Even if, for alcohol production, we used only what the USDA considers prime flat cropland, we would still have to produce only 368.5 gallons of alcohol per acre to meet 100% of the demand for transportation fuel at today’s levels. Corn could easily produce this level—and a wide variety of standard crops yield up to triple this. Plus, of course, the potential alcohol production from cellulose could dwarf all other crops.

Renewables / Re: Ethanol
« on: October 10, 2013, 07:46:19 pm »
Op-Ed: Big Oil Tells More Lies About Ethanol, Only Idiots Believe Them


In a move that should surprise no-one, the whining cry-baby rich-boys at Big Oil are butt-hurt over the latest federal court ruling that upholds the EPA’s E15 mandate. In a legal brief filed with the US Supreme Court, the American Petroleum Institute – a powerful, well-funded lobbyist group that represents more than 500 oil and natural gas companies – insisted that transportation fuels containing 15 percent ethanol (E15) could damage cars and trucks. 

Should we believe them?

Obviously, the answer is a resounding “Haha! F**k no we should not!”

Let’s get one thing clear: the oil industry does not give one fat rat’s ass about the health, safety, future, or security of you, me, or anyone else.

The horrible people involved in the oil industry have proven, again and again – from Washington DC to Canada to Saudi Arabia to the Mississippi Gulf – that lining their own pockets with cash is more important to them than the your continued health or your children’s clean drinking water. Still, that hasn’t stopped them from faking a concern for your safety.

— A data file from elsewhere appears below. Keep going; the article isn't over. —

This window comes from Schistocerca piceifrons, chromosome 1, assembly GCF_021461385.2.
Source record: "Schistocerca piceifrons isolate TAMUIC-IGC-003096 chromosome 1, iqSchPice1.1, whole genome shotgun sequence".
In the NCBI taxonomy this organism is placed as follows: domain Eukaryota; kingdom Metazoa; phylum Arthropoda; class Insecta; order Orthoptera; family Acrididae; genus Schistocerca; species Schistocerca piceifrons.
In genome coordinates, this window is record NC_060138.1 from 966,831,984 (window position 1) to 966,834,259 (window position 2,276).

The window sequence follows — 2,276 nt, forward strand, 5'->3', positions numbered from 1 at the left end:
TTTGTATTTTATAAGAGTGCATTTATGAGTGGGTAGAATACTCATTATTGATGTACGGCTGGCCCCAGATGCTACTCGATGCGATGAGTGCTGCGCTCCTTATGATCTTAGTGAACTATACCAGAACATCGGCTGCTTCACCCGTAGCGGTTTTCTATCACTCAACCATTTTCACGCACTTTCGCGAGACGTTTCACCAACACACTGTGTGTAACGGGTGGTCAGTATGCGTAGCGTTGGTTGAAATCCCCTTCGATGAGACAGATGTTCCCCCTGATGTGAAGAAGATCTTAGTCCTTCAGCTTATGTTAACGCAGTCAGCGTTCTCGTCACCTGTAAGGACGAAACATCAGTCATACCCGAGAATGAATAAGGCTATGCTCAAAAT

Here's a small anecdote from my days as an air taxi pilot to help you understand how water contamination and consequent damage to your engine is far more likely with gasoline than ethanol.

I flew light twin aircraft for a number of years. Unfortunately, to this day the gasoline on ICE powered aircraft is the really bad stuff with tetra-ethyl lead (and you thought it was banned from use, didn't you?). Of course they could run these aircraft engines on ethanol but apparently big oil is exerting influence there too. Remember that if you are on an approach path to a busy general aviation airport, you are getting showered with lead poisons. It's legal.


But getting back to my flying experience and water contamination causing corrosion or faulty engine performance, let me explain what big oil doesn't want to explain to you.

As a pilot you are concerned with water in your fuel. All pilots are trained to fill the tanks on their aircraft when they finish flying that day. Why? Because any air in those tanks contains a certain amount of water vapor. When the aircraft tank cools at night, water vapor inside a half filled tank will condense into the gasoline.